Midwifery is the calling, the profession, the vocation that has claimed my attention and inspired me throughout most of my adult life. During the past two decades I have learnt to apply the basic knowledge and skill that I had when employed in a maternity hospital to the individual women whom I have been privileged to attend.
Midwifery is much more than a job.
When I was employed by the Women's in the 1980s, working a couple of night shifts each week, I used to feel as though I was having one night stands with women, being close to them at such significant moments in their lives, and walking away from them at the end of the shift. This was before I had noticed any professional discussion about caseloads, or continuity of care. I now see this feeling as evidence of my developing *midwife identity*. For twelve years I had a job as a midwife in a public hospital. A job that I could walk away from when the time came, and return home to my young children and my husband.
When the time came for me to move away from that *job* and set up my own *practice*, I experienced a sense of freedom that I had not previously imagined. I went into private practice like a duck to water. I could not have been in a better place, and my emerging identity as a midwife was sealed and flourished. I found that I could write and teach, sharing the knowledge I had acquired from study and from giving birth and nurturing my own children, and the principles upon which that knowledge was based.
I accepted that, in order for a private midwifery practice to be viable in this country, I needed to charge a fee that reflected the commitment I was making. When I was employed in midwifery there was always a pay packet at regular intervals. Now I would not be paid unless women paid me. All I can say is that I have not missed the regular salary one bit. Even as the main breadwinner for our household, the steady stream of clients who employ me to be 'with woman' have provided sufficient income for my needs.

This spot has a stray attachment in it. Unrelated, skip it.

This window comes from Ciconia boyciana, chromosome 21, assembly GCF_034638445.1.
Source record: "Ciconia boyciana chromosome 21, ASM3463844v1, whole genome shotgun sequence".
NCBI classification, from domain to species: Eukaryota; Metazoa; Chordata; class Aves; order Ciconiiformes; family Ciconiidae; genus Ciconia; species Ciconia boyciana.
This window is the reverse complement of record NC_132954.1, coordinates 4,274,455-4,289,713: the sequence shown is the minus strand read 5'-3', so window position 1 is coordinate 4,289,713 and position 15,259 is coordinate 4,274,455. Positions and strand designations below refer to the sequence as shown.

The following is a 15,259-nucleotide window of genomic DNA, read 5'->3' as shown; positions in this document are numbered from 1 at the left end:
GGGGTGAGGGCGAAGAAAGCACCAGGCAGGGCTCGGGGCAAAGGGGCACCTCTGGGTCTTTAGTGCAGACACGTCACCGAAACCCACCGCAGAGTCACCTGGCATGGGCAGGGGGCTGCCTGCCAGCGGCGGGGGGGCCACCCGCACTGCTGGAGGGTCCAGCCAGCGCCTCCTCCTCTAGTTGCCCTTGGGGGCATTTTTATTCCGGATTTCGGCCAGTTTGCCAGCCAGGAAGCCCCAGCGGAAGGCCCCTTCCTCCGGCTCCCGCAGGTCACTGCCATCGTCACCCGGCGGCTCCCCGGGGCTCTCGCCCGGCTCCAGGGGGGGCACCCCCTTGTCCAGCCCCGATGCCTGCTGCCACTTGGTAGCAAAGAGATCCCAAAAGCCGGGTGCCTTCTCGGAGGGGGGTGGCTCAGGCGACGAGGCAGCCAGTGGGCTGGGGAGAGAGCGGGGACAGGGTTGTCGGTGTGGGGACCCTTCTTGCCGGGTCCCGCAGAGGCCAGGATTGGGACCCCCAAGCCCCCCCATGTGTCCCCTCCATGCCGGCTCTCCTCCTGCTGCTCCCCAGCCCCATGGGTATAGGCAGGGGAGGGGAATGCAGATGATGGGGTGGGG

The terrain of private midwifery practice in Australia is changing now. Midwives are now able to demonstrate to the regulatory authority that we are suitably competent in all aspects of basic midwifery, and through that process become eligible for private clients to claim Medicare rebates. The legislation around Medicare, particularly the requirements for collaborative arrangements, has been criticised by me and many others who have read it. The process to provide Medicare rebates is potentially arduous, and there are questions that are still unanswered. But there is a process, and it is there for midwives to apply.
I know of a small group of midwives who are progressing towards the Medicare eligibility goal - some may already have achieved it.
I have stood back a little, attempting to line up options for collaboration with public hospitals. This is not to focus only on what I need, but to establish pathways for other midwives.
Some of my colleagues have become concerned that midwives who accept Medicare eligibility will be compromising midwifery standards, and women's rights to informed consent or refusal. I will be watching closely to see that this does not happen.